Farming in the UK: can we nourish ourselves from this land?

The recent dispute over food prices between the UK’s largest supermarket chain, Tesco, and the UK’s biggest food and grocery manufacturer, Unilever shines a light on a deeper problem in the global food system: our reliance on food that is grown elsewhere. This is compounded by a drive for healthy eating in the UK which…

Science, Brexit and ‘post-truth’ politics

STEPS co-director Andy Stirling is one of six researchers writing in the Guardian on ‘science after Brexit’. A longer version of his part of the Guardian article is below. The current woes of British democracy are grim and momentous. This is no time for gratuitous piggy-backing of other issues. The early indications of ‘Brexit’ specifically…

Brexit and development

As Britain faces the prospect of leaving the European Union, here’s a couple of blog posts on what the referendum result might mean for the UK’s role in international development. Ian Scoones on Brexit and Africa: Why Britain’s Decision to leave the EU is bad news for Africa  “The decision will fundamentally affect the continent’s…

Learning from the past about rapid transition

What can history teach us for the task of rapid transition in the face of climate change and corrosive inequality? Historian Molly Conisbee, a speaker at this week’s Transformations events at the Hay Festival, has written about how communities adapted during Britain’s dramatic urban growth and upheaval in the 18th and 19th centuries. In a…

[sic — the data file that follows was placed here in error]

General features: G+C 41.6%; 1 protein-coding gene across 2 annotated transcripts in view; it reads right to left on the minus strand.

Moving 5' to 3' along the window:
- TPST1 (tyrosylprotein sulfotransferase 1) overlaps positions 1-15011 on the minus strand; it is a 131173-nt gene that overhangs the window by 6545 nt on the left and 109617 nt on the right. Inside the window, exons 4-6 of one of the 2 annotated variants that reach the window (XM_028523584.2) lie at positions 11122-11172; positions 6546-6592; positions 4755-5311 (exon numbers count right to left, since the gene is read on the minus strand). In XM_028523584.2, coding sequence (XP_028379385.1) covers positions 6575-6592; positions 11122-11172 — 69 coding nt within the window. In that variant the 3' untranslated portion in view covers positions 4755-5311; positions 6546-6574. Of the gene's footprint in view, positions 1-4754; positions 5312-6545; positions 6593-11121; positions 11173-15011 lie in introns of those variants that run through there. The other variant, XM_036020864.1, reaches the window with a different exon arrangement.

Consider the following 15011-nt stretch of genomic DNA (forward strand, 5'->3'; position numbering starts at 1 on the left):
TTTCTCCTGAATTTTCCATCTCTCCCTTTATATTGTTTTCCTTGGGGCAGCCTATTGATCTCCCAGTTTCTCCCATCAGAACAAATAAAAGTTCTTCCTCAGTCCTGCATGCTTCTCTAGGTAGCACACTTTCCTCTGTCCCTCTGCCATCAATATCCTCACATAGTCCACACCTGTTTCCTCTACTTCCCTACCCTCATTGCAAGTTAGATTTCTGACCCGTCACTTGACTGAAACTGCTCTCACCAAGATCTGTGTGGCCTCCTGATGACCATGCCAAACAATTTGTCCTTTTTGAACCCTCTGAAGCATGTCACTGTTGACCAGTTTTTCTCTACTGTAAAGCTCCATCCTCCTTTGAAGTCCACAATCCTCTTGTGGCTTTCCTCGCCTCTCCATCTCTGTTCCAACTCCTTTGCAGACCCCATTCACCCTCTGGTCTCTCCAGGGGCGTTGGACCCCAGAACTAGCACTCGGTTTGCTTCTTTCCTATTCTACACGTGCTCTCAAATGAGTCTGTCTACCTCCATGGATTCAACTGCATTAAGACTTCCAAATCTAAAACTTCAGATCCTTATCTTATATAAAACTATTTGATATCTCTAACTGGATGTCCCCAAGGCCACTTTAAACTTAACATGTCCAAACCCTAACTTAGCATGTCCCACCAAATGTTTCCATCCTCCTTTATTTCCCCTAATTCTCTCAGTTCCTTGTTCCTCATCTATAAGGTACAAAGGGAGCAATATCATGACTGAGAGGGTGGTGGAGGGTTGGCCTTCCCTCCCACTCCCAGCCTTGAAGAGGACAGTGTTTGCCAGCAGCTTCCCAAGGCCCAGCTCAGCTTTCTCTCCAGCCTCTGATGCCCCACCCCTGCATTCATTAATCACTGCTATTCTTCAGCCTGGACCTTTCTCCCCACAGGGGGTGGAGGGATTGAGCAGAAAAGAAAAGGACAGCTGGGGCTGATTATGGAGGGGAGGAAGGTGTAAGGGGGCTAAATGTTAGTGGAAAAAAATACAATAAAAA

Research collaboration for global challenges: why it’s really hard

On 17-18 March at London Zoo was the final conference of a project I have been involved in over the past four years on zoonoses, ecosystems and wellbeing in Africa. The conference highlighted the idea of ‘One Health’, a movement aimed at linking human, livestock and ecosystem health. The focus was on how to make…

‘This hope is real’: how COP21 frames the future

Who would have bet any meaningful amount of money, a month ago, that most of the world would sign up to 1.5 degrees at COP21? Of course there were celebrations on Saturday when Laurent Fabius banged his little green gavel down to mark the agreement. Most of those in the room had toiled for long…

What lies behind the UK’s strange policy on nuclear power?

The UK chancellor George Osborne has recently made further commitments to support massive new investment in nuclear infrastructure, including the much-criticised Hinkley C power station. Why is the UK determined to press ahead, in the face of much criticism? SPRU researcher Philip Johnstone and STEPS co-director Andy Stirling have written a new article for The…

Why Germany is dumping nuclear power – and Britain isn’t

by Philip Johnstone and Andy Stirling The starkly differing nuclear policies of Germany and the UK present perhaps the clearest divergence in developed world energy strategies. Under the current major Energy Transition (Energiewende), Germany is seeking to entirely phase out nuclear power by 2022. Yet the UK has for many years advocated a “nuclear renaissance”,…

Submerged origins of UK nuclear lock-in?

By Andy Stirling, STEPS Co-Director and Phil Johnstone, Research Fellow at SPRU – Science Policy Research Unit Many legitimately contrasting views are possible on the pros and cons of nuclear power. But when seen in a global context, successive UK Governments are quite striking in their tendencies to adopt partisan positions. Growing evidence is persistently…

Restart Podcast: Adrian Smith on grassroots innovation

The London-based Restart project, which promotes community repair for electronics, interviewed STEPS researcher Adrian Smith for their latest podcast, ‘Searching for the roots of grassroots innovation’. In it, Adrian discusses our historical and comparative project on ‘grassroots innovation’, including the Lucas Plan, the origins of 1980s tech networks in London, and the wider context of community…